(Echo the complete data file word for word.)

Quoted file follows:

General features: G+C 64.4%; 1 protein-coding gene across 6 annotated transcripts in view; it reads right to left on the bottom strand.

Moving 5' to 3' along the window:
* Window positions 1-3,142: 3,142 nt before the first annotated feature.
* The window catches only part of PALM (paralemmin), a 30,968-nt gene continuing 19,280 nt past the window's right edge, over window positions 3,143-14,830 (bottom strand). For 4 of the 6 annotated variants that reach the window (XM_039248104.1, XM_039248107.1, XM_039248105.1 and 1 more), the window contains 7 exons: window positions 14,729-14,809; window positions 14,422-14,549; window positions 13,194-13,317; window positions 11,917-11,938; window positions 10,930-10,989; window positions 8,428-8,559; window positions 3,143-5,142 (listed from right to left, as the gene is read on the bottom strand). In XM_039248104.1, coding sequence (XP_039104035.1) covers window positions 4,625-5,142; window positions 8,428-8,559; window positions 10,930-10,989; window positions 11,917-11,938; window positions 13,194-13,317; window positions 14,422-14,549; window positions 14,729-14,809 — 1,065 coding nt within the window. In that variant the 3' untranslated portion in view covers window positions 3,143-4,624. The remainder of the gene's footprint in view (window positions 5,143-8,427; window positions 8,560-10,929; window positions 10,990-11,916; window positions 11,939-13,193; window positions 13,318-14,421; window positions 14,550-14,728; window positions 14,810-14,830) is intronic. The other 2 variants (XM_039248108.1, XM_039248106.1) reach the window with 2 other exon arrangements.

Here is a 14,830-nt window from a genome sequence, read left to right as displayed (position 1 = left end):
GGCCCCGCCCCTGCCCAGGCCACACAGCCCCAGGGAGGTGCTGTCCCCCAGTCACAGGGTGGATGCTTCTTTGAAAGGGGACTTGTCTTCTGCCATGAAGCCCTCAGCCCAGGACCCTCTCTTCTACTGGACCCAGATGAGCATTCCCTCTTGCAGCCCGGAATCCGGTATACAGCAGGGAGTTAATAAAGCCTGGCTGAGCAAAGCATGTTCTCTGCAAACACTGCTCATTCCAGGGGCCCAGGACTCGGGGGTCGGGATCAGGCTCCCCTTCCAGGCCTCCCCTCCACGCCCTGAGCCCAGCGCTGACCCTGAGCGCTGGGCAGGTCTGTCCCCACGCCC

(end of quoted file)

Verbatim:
General features: G+C 64.4%; 1 protein-coding gene across 6 annotated transcripts in view; it reads right to left on the bottom strand.

Moving 5' to 3' along the window:
* Window positions 1-3,142: 3,142 nt before the first annotated feature.
* The window catches only part of PALM (paralemmin), a 30,968-nt gene continuing 19,280 nt past the window's right edge, over window positions 3,143-14,830 (bottom strand). For 4 of the 6 annotated variants that reach the window (XM_039248104.1, XM_039248107.1, XM_039248105.1 and 1 more), the window contains 7 exons: window positions 14,729-14,809; window positions 14,422-14,549; window positions 13,194-13,317; window positions 11,917-11,938; window positions 10,930-10,989; window positions 8,428-8,559; window positions 3,143-5,142 (listed from right to left, as the gene is read on the bottom strand). In XM_039248104.1, coding sequence (XP_039104035.1) covers window positions 4,625-5,142; window positions 8,428-8,559; window positions 10,930-10,989; window positions 11,917-11,938; window positions 13,194-13,317; window positions 14,422-14,549; window positions 14,729-14,809 — 1,065 coding nt within the window. In that variant the 3' untranslated portion in view covers window positions 3,143-4,624. The remainder of the gene's footprint in view (window positions 5,143-8,427; window positions 8,560-10,929; window positions 10,990-11,916; window positions 11,939-13,193; window positions 13,318-14,421; window positions 14,550-14,728; window positions 14,810-14,830) is intronic. The other 2 variants (XM_039248108.1, XM_039248106.1) reach the window with 2 other exon arrangements.

Here is a 14,830-nt window from a genome sequence, read left to right as displayed (position 1 = left end):
GGCCCCGCCCCTGCCCAGGCCACACAGCCCCAGGGAGGTGCTGTCCCCCAGTCACAGGGTGGATGCTTCTTTGAAAGGGGACTTGTCTTCTGCCATGAAGCCCTCAGCCCAGGACCCTCTCTTCTACTGGACCCAGATGAGCATTCCCTCTTGCAGCCCGGAATCCGGTATACAGCAGGGAGTTAATAAAGCCTGGCTGAGCAAAGCATGTTCTCTGCAAACACTGCTCATTCCAGGGGCCCAGGACTCGGGGGTCGGGATCAGGCTCCCCTTCCAGGCCTCCCCTCCACGCCCTGAGCCCAGCGCTGACCCTGAGCGCTGGGCAGGTCTGTCCCCACGCCC